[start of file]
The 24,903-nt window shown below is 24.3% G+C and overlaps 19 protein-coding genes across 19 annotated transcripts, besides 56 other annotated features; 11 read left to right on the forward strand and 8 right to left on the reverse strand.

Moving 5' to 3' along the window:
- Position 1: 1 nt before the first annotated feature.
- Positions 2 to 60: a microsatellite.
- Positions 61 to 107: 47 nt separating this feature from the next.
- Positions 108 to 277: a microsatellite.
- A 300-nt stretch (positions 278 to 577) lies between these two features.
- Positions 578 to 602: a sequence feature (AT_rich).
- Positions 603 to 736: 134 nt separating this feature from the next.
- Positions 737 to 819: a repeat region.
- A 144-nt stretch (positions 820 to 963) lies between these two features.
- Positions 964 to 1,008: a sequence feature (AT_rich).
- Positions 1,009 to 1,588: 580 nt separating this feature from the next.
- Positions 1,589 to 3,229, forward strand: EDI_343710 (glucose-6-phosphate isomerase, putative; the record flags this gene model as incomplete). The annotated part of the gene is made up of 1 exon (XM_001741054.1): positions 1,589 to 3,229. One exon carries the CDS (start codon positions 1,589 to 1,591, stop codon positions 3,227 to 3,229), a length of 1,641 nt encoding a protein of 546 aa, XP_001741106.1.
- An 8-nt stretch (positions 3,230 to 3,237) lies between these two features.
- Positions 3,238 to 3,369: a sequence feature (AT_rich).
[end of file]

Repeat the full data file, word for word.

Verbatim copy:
The 24,903-nt window shown below is 24.3% G+C and overlaps 19 protein-coding genes across 19 annotated transcripts, besides 56 other annotated features; 11 read left to right on the forward strand and 8 right to left on the reverse strand.

Moving 5' to 3' along the window:
- Position 1: 1 nt before the first annotated feature.
- Positions 2 to 60: a microsatellite.
- Positions 61 to 107: 47 nt separating this feature from the next.
- Positions 108 to 277: a microsatellite.
- A 300-nt stretch (positions 278 to 577) lies between these two features.
- Positions 578 to 602: a sequence feature (AT_rich).
- Positions 603 to 736: 134 nt separating this feature from the next.
- Positions 737 to 819: a repeat region.
- A 144-nt stretch (positions 820 to 963) lies between these two features.
- Positions 964 to 1,008: a sequence feature (AT_rich).
- Positions 1,009 to 1,588: 580 nt separating this feature from the next.
- Positions 1,589 to 3,229, forward strand: EDI_343710 (glucose-6-phosphate isomerase, putative; the record flags this gene model as incomplete). The annotated part of the gene is made up of 1 exon (XM_001741054.1): positions 1,589 to 3,229. One exon carries the CDS (start codon positions 1,589 to 1,591, stop codon positions 3,227 to 3,229), a length of 1,641 nt encoding a protein of 546 aa, XP_001741106.1.
- An 8-nt stretch (positions 3,230 to 3,237) lies between these two features.
- Positions 3,238 to 3,369: a sequence feature (AT_rich).